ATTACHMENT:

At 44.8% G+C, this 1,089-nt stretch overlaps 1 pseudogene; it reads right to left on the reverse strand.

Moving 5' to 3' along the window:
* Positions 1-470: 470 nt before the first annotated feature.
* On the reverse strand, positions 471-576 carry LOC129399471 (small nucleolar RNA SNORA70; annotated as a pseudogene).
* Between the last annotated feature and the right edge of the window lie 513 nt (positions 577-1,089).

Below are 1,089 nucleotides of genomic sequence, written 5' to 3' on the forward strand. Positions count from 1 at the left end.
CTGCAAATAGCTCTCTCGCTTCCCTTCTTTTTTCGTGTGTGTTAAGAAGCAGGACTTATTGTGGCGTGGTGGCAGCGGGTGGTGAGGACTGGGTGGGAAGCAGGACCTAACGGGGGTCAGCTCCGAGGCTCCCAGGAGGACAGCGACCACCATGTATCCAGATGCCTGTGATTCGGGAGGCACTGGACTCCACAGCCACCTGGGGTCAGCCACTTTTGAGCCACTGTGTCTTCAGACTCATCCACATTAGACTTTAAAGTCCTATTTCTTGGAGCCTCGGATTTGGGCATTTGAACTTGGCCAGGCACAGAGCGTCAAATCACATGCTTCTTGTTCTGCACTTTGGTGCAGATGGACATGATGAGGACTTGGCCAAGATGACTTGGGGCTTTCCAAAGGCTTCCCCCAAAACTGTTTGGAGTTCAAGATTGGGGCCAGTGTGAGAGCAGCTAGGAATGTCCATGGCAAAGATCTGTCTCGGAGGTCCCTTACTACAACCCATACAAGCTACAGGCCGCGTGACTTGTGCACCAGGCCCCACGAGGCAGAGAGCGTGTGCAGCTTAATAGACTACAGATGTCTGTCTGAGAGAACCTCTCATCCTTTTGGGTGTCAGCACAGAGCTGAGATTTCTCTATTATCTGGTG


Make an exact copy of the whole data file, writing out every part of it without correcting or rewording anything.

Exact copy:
At 44.8% G+C, this 1,089-nt stretch overlaps 1 pseudogene; it reads right to left on the reverse strand.

Moving 5' to 3' along the window:
* Positions 1-470: 470 nt before the first annotated feature.
* On the reverse strand, positions 471-576 carry LOC129399471 (small nucleolar RNA SNORA70; annotated as a pseudogene).
* Between the last annotated feature and the right edge of the window lie 513 nt (positions 577-1,089).

Below are 1,089 nucleotides of genomic sequence, written 5' to 3' on the forward strand. Positions count from 1 at the left end.
CTGCAAATAGCTCTCTCGCTTCCCTTCTTTTTTCGTGTGTGTTAAGAAGCAGGACTTATTGTGGCGTGGTGGCAGCGGGTGGTGAGGACTGGGTGGGAAGCAGGACCTAACGGGGGTCAGCTCCGAGGCTCCCAGGAGGACAGCGACCACCATGTATCCAGATGCCTGTGATTCGGGAGGCACTGGACTCCACAGCCACCTGGGGTCAGCCACTTTTGAGCCACTGTGTCTTCAGACTCATCCACATTAGACTTTAAAGTCCTATTTCTTGGAGCCTCGGATTTGGGCATTTGAACTTGGCCAGGCACAGAGCGTCAAATCACATGCTTCTTGTTCTGCACTTTGGTGCAGATGGACATGATGAGGACTTGGCCAAGATGACTTGGGGCTTTCCAAAGGCTTCCCCCAAAACTGTTTGGAGTTCAAGATTGGGGCCAGTGTGAGAGCAGCTAGGAATGTCCATGGCAAAGATCTGTCTCGGAGGTCCCTTACTACAACCCATACAAGCTACAGGCCGCGTGACTTGTGCACCAGGCCCCACGAGGCAGAGAGCGTGTGCAGCTTAATAGACTACAGATGTCTGTCTGAGAGAACCTCTCATCCTTTTGGGTGTCAGCACAGAGCTGAGATTTCTCTATTATCTGGTG